Why Primes?

With this series I wanted to say something new about color and space, yet initially was unsure how. Letting things stew for a while, one morning I woke from a dream with the phrase “adjacent prime numbers” stuck in my head. That ended up being the inspiration for this series of work.

A prime number is a whole number that cannot be formed by multiplying two smaller whole numbers (e.g., 2, 5, 41 are all primes). They occur in non-predictable sequences. That is, there is no mathematical formula which can accurately determine the next prime number after the previous one. Still, at least early in prime number sequences, they seem to follow a pattern before departing from that pattern. As such, I saw the use of prime number relationships as a way to introduce both pattern and exception.

Prime has additional meaning as well. I’ve always liked the look of gesso (a canvas primer material) and wondered why it needed to be covered up. This seemed redundant and wasteful when gesso itself could be used as ground. In the series, gesso is a prominent material in each work.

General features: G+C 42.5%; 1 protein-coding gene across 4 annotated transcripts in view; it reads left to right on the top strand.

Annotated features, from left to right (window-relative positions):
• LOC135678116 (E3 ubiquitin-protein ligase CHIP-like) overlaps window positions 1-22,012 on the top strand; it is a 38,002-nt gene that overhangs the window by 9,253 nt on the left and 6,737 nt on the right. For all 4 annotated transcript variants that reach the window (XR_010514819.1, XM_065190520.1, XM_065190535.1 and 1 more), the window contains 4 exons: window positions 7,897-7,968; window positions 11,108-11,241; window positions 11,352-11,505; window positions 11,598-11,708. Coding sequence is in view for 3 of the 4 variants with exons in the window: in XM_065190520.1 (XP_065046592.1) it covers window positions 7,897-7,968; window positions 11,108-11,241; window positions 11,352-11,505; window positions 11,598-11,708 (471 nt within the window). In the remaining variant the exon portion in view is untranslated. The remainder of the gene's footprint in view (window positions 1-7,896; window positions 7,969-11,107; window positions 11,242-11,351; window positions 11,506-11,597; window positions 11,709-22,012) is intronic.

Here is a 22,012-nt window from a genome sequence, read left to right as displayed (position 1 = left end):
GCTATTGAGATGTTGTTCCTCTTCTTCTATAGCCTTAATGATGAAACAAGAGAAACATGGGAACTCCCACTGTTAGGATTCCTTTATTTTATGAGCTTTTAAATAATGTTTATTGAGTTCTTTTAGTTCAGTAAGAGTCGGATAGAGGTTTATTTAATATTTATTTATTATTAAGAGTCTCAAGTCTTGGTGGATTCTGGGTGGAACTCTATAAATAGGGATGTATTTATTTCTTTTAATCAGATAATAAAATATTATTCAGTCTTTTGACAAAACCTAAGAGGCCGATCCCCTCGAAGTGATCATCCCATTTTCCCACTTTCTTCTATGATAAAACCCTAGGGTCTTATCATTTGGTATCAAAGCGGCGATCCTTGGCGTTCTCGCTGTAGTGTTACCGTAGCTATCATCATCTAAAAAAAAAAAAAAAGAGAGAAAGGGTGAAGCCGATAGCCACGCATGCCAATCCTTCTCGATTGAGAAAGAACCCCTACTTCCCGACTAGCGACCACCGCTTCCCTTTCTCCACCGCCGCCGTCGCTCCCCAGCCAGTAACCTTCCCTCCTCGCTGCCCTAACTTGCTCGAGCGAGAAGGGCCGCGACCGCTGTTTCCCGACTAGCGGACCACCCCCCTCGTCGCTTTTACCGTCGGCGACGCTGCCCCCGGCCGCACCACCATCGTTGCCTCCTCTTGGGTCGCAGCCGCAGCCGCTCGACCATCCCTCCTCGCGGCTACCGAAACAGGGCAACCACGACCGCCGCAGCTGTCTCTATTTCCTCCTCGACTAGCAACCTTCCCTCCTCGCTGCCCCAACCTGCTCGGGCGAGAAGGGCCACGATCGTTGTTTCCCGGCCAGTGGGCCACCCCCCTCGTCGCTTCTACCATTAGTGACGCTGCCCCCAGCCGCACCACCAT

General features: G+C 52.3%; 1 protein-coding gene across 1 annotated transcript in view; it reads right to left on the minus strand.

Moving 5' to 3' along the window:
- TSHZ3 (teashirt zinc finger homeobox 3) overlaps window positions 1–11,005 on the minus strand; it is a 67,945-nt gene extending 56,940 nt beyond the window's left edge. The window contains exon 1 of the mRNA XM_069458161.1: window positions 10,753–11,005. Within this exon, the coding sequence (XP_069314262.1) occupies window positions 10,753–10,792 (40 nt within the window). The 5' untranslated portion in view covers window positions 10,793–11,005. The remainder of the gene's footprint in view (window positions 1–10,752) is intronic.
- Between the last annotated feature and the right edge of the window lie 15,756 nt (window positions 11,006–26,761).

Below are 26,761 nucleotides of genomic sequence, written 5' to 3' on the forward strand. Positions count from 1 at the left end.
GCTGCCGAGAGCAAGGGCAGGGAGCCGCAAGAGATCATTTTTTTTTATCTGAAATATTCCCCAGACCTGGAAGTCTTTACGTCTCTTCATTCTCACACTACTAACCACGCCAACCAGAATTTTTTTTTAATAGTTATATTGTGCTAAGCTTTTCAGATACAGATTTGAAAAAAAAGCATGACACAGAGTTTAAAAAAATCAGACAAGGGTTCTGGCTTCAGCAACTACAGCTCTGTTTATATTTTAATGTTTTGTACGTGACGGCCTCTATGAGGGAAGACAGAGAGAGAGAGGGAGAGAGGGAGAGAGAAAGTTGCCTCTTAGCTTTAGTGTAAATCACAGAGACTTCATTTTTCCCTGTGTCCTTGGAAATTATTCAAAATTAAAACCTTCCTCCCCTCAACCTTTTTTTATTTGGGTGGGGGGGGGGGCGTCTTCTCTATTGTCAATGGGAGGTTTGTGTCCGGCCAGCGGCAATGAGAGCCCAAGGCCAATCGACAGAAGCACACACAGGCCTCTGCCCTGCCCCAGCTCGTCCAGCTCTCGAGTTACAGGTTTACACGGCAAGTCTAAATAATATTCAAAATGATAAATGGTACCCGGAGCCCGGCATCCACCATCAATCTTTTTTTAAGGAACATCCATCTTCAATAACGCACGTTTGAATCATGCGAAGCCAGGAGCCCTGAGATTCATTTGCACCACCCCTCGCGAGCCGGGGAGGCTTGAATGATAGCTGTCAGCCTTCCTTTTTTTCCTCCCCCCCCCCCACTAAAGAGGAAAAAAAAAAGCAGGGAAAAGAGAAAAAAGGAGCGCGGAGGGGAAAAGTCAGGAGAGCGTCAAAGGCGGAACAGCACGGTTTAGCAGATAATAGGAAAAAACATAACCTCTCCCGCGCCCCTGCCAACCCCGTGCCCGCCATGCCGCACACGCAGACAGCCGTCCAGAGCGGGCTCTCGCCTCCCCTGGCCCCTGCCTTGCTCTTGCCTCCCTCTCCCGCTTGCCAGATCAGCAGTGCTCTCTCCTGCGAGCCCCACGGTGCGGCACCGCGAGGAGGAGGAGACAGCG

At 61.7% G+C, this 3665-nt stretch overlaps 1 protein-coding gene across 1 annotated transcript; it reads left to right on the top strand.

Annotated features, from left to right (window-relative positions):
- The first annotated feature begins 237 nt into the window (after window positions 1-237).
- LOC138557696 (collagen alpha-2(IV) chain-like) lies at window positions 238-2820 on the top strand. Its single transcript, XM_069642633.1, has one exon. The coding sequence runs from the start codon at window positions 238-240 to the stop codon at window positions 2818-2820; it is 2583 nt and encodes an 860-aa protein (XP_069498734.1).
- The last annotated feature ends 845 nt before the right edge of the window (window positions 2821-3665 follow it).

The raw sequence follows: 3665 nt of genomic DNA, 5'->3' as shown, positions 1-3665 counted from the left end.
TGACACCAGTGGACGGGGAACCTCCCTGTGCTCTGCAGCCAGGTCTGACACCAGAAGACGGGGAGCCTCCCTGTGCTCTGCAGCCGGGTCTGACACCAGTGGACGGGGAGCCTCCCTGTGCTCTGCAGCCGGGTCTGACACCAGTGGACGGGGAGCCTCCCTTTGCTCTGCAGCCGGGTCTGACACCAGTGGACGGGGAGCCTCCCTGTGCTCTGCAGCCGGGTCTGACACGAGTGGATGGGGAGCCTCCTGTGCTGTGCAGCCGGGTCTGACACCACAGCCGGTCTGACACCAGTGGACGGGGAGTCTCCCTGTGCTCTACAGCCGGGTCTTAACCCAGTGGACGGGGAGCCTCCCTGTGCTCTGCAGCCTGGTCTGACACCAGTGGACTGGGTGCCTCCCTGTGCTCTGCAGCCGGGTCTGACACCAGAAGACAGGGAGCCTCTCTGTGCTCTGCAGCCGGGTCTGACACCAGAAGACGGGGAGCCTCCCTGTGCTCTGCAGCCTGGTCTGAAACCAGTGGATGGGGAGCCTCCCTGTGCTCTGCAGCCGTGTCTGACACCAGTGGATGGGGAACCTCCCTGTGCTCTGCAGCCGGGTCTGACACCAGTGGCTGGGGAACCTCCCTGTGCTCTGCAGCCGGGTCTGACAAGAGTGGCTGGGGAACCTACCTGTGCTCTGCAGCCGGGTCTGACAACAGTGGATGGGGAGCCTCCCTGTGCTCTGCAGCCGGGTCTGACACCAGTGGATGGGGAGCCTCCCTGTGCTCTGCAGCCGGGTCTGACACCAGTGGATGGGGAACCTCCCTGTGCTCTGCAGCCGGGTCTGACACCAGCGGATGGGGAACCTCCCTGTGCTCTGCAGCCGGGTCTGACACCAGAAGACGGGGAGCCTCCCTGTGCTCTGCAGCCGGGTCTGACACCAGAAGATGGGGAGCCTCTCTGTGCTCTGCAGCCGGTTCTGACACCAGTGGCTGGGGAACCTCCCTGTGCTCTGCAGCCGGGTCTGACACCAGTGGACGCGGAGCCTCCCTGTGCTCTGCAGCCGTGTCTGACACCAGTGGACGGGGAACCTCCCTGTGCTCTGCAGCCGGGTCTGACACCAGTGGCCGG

I’ve also taken prime as a call for quality, spending focused time at each step of the process from design to stretching of canvas to painting to applying varnish, striving towards a level of analog precision in the craft of the paintings. I’ve aimed for a sense of quality that while not perfect, is as good as reasonably possible from a human point-of-view without involving digital tools. This idea of the works being human-centric extended as well to the math involved in calculating figure/ground percentages and paradigms for color placement. All were done with a pencil without the use of calculator or computer. Showcasing human qualities also involved using solid colors and hard-edged straight lines, things rarely seen in nature.

Finally, prime connotes a sense of uniqueness. Within the series all colors, with the exception of black and white, are custom mixed. Titles include the prime numbers that were used in determining paradigms that apply to each work. For example, (A) follows the same paradigm as (B) and (C), using a rule-set from where the percentage of figure/ground (as well as other features) are the same, but making each work different within the boundaries of the rules. Conceptually, this is an extension of Sol LeWitts proscribed wall drawings but permitting a broader range of artistic choice than LeWitt would typically allow.

So a lot of words, but ultimately my goal for the series is to make work that is vibrant, engaging and visually interesting that can bring some respite to our hectic, digital lives.